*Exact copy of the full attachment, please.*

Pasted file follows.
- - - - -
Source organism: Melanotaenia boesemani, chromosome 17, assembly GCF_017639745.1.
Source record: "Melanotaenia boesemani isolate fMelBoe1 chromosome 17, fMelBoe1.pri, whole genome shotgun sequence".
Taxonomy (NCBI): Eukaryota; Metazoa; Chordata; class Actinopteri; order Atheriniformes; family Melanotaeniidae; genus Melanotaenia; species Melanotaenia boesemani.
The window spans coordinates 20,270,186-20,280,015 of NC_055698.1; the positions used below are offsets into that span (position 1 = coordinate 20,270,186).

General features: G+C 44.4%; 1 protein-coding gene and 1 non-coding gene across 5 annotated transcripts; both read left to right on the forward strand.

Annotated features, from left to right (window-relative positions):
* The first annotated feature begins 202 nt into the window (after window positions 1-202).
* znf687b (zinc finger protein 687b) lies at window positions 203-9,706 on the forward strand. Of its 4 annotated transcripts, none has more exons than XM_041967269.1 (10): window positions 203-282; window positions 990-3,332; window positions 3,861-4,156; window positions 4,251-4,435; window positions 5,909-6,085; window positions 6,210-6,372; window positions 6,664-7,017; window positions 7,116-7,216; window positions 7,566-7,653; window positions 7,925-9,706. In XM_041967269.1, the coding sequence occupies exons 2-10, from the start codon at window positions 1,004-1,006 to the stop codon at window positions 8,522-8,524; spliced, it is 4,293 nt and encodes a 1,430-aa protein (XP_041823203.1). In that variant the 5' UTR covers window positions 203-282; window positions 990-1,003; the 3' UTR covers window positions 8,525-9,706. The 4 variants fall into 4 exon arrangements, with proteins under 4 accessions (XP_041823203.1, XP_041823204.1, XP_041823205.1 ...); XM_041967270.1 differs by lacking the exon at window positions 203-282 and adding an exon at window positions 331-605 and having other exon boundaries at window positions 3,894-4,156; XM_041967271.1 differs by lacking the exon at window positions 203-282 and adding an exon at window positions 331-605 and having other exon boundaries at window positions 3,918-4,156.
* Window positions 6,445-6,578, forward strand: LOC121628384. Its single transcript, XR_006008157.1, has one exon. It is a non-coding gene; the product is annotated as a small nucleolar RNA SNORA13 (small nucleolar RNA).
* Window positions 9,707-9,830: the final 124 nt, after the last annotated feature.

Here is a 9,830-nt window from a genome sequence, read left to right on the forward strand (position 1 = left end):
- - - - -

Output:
Source organism: Melanotaenia boesemani, chromosome 17, assembly GCF_017639745.1.
Source record: "Melanotaenia boesemani isolate fMelBoe1 chromosome 17, fMelBoe1.pri, whole genome shotgun sequence".
Taxonomy (NCBI): Eukaryota; Metazoa; Chordata; class Actinopteri; order Atheriniformes; family Melanotaeniidae; genus Melanotaenia; species Melanotaenia boesemani.
The window spans coordinates 20,270,186-20,280,015 of NC_055698.1; the positions used below are offsets into that span (position 1 = coordinate 20,270,186).

General features: G+C 44.4%; 1 protein-coding gene and 1 non-coding gene across 5 annotated transcripts; both read left to right on the forward strand.

Annotated features, from left to right (window-relative positions):
* The first annotated feature begins 202 nt into the window (after window positions 1-202).
* znf687b (zinc finger protein 687b) lies at window positions 203-9,706 on the forward strand. Of its 4 annotated transcripts, none has more exons than XM_041967269.1 (10): window positions 203-282; window positions 990-3,332; window positions 3,861-4,156; window positions 4,251-4,435; window positions 5,909-6,085; window positions 6,210-6,372; window positions 6,664-7,017; window positions 7,116-7,216; window positions 7,566-7,653; window positions 7,925-9,706. In XM_041967269.1, the coding sequence occupies exons 2-10, from the start codon at window positions 1,004-1,006 to the stop codon at window positions 8,522-8,524; spliced, it is 4,293 nt and encodes a 1,430-aa protein (XP_041823203.1). In that variant the 5' UTR covers window positions 203-282; window positions 990-1,003; the 3' UTR covers window positions 8,525-9,706. The 4 variants fall into 4 exon arrangements, with proteins under 4 accessions (XP_041823203.1, XP_041823204.1, XP_041823205.1 ...); XM_041967270.1 differs by lacking the exon at window positions 203-282 and adding an exon at window positions 331-605 and having other exon boundaries at window positions 3,894-4,156; XM_041967271.1 differs by lacking the exon at window positions 203-282 and adding an exon at window positions 331-605 and having other exon boundaries at window positions 3,918-4,156.
* Window positions 6,445-6,578, forward strand: LOC121628384. Its single transcript, XR_006008157.1, has one exon. It is a non-coding gene; the product is annotated as a small nucleolar RNA SNORA13 (small nucleolar RNA).
* Window positions 9,707-9,830: the final 124 nt, after the last annotated feature.

Here is a 9,830-nt window from a genome sequence, read left to right on the forward strand (position 1 = left end):